Changing of the Grade
Political Science Student Takes Concordia to Court
Midway through June, Concordia political science student William Groombridge decided it was time to take the university to court. Enough was enough.
In December 2011, Groombridge had completed an elective political science course in Energy Policy, receiving an initial final grade of 81 per cent after the exam. According to the department’s grading system, a numerical grade of 80 to 84 per cent constitutes a letter grade of an A-minus.
When Groombridge received his final grade it was a B-plus, which he alleges was a breach of contract between student and the university.
“A course was purchased from Concordia’s Political Science department for the Fall 2011 session, of which the course outline and published department policies form the basis of the purchase agreement,” wrote Groombridge in an official cause of action delivered to the Quebec small claims court.
He believes that this purchase agreement was broken when his grade was changed.
“I knew exactly what I’d been given numerically on all of my assignments,” said Groombridge. “So I was surprised to see it show up as a B-plus rather than an A-minus.”
According to an email between Groombridge and the chair of the political science department, Csaba Nikolenyi, the two met to discuss the grade change on Jan. 10.
“Basically, I wanted the department’s policy confirmed and to know how it was applied in this case,” said Groombridge. “I had a meeting with [Nikolenyi] and he did not give me an answer. He said that the grades are the grades, and that’s it.”
In an email to Groombridge, Nikolenyi says that he met with the professor of the course in question, and asserted that grades become final after approval from the department and the faculty.
That was not a satisfactory answer for Groombridge.
Over the next few months, he claims to have taken this question to several bodies at the university.
“I did my very best to convince the secretary of the dean [of the political science department] to allow me to see the dean, that this process was going nowhere and that I’d spent four months and had received no official answer, but he refused,” said Groombridge.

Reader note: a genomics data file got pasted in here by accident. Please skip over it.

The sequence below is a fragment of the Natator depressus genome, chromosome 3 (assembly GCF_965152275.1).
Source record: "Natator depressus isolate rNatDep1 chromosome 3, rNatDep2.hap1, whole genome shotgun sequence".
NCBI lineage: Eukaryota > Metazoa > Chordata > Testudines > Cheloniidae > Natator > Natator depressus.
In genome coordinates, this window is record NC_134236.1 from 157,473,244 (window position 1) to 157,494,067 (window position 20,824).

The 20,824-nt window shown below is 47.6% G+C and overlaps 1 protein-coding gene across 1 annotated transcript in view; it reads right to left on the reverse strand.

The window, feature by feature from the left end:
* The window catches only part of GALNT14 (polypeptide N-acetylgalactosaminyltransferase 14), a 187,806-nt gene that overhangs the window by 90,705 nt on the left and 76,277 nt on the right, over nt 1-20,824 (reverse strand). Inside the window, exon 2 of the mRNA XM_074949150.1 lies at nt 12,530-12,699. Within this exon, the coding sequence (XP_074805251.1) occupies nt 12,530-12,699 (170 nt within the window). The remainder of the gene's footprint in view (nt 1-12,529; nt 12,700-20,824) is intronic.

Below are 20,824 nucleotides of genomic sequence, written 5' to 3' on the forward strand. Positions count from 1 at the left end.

He then paid a bailiff to deliver a demand letter to the university.
On April 19, Groombridge wrote to Nikolenyi demanding a refund for the course to the sum of $349.09 for “non-performance and failure to respect terms of agreement.”
Groombridge was finally contacted by Concordia’s Office of the General Council and told that he would be receiving a response—but nothing ever came.
“They let that deadline expire, at which point I filed my case,” he said. “Then they filed a defence.”
Despite multiple attempts to contact Nikolenyi, The Link was unable to reach him for comment by press time.
According to Section 16.3.1 of Concordia’s Undergraduate Calendar, “the university reserves the right to make corrections [to a student’s grades] at any time in case of error.”
The university’s contestation to Groombridge’s case states that approximately 45 per cent of the grades for the course in question were in the A range, and deemed disproportionately high by the department.
“Accordingly and in keeping with common practice in such cases, students in the course, including [Groombridge], had their final grades in the course curved,” reads the contestation.